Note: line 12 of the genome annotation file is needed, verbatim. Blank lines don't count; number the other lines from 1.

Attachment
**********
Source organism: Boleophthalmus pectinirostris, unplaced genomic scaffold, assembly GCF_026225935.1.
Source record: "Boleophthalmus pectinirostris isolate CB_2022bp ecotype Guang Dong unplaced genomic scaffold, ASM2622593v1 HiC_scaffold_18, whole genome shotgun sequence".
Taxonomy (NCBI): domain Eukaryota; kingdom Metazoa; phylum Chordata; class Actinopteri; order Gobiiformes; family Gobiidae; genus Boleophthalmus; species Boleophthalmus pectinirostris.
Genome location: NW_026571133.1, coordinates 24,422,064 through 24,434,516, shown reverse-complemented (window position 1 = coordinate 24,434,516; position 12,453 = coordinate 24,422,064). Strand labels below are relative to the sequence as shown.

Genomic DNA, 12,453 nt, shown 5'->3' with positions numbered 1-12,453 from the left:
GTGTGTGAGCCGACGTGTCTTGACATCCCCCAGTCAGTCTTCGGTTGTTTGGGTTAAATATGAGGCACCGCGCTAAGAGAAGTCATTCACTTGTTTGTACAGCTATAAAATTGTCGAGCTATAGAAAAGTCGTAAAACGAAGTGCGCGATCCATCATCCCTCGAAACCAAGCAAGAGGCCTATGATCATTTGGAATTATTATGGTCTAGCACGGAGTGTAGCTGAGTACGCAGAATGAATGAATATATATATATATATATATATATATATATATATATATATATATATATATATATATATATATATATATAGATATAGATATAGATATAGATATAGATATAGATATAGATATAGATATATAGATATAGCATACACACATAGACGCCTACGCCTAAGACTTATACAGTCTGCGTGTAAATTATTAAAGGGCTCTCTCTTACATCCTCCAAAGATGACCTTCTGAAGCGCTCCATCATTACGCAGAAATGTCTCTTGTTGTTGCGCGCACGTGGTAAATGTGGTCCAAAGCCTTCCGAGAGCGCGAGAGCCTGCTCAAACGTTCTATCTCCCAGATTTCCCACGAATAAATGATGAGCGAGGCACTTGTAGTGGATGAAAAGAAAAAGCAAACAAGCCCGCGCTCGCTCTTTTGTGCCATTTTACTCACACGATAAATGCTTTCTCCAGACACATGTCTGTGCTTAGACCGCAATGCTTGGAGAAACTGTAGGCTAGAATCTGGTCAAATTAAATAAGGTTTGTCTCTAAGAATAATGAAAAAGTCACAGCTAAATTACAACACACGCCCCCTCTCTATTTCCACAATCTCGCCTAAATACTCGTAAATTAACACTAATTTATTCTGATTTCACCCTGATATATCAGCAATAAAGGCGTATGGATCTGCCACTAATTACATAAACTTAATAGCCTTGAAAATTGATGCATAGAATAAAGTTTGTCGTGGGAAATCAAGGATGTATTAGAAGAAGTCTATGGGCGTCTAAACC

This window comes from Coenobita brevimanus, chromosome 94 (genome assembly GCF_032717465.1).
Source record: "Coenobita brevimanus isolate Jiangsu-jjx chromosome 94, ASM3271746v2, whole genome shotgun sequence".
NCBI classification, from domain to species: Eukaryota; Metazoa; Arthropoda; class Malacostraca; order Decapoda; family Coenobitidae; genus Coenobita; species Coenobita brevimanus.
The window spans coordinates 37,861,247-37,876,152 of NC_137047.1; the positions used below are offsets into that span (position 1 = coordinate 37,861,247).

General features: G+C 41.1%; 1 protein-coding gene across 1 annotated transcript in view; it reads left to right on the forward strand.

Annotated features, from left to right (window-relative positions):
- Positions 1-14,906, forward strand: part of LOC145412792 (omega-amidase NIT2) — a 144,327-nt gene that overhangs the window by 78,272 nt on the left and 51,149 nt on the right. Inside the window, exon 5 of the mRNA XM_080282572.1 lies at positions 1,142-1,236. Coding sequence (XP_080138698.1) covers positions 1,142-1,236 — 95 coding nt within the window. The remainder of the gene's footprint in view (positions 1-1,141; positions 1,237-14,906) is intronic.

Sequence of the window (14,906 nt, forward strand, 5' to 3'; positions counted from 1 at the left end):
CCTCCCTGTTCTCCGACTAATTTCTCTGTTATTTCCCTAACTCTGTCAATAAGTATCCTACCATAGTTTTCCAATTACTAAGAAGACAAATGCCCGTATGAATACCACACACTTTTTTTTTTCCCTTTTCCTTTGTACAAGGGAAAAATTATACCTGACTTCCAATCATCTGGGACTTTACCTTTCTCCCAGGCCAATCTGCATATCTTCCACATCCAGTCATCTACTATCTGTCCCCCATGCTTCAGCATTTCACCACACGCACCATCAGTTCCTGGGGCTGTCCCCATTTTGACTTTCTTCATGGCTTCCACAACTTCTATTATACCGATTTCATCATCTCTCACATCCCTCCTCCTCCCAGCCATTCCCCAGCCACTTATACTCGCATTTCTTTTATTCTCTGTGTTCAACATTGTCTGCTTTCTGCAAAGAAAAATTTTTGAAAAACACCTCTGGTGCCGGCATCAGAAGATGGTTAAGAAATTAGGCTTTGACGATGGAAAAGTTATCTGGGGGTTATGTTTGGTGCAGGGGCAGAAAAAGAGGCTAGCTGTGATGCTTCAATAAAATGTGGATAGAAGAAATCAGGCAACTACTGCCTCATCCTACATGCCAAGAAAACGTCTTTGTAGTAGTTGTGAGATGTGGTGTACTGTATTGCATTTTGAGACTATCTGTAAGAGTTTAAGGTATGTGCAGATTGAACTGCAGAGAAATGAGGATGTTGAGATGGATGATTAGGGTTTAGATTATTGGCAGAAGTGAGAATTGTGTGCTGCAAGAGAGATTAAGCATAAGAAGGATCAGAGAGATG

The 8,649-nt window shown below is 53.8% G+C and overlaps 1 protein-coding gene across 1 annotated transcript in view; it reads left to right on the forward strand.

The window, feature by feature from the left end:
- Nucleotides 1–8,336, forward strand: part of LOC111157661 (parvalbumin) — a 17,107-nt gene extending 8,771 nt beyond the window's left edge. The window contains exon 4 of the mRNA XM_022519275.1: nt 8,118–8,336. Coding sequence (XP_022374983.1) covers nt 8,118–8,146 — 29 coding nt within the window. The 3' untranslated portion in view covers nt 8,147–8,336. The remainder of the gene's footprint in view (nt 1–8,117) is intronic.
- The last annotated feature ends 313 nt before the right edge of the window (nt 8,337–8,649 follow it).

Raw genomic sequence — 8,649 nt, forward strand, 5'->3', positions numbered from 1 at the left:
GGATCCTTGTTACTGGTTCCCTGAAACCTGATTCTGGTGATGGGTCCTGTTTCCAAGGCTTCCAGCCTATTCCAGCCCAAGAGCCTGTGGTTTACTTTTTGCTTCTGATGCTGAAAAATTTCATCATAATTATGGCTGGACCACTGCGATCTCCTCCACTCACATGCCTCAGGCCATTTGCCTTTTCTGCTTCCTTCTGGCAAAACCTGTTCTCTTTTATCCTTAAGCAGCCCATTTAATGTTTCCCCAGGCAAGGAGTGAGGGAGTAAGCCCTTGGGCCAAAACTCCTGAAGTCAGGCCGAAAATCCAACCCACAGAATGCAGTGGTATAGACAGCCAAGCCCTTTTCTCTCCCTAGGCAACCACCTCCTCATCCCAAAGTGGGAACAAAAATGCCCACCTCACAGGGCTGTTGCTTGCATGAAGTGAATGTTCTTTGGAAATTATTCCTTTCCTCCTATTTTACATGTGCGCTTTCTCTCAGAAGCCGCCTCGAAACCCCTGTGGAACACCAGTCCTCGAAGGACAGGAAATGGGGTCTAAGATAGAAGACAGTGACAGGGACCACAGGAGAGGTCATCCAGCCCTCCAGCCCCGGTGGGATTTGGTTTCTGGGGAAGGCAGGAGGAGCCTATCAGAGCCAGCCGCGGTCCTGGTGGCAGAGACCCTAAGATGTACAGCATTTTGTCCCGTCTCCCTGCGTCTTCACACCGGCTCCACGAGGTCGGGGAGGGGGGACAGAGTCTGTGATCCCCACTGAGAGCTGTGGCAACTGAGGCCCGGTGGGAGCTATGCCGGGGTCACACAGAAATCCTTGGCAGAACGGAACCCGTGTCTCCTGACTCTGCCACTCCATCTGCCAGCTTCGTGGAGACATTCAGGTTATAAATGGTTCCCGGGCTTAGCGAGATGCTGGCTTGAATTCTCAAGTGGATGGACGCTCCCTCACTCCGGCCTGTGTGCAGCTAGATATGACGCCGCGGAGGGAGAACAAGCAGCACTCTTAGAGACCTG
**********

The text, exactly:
Annotated features, from left to right (window-relative positions):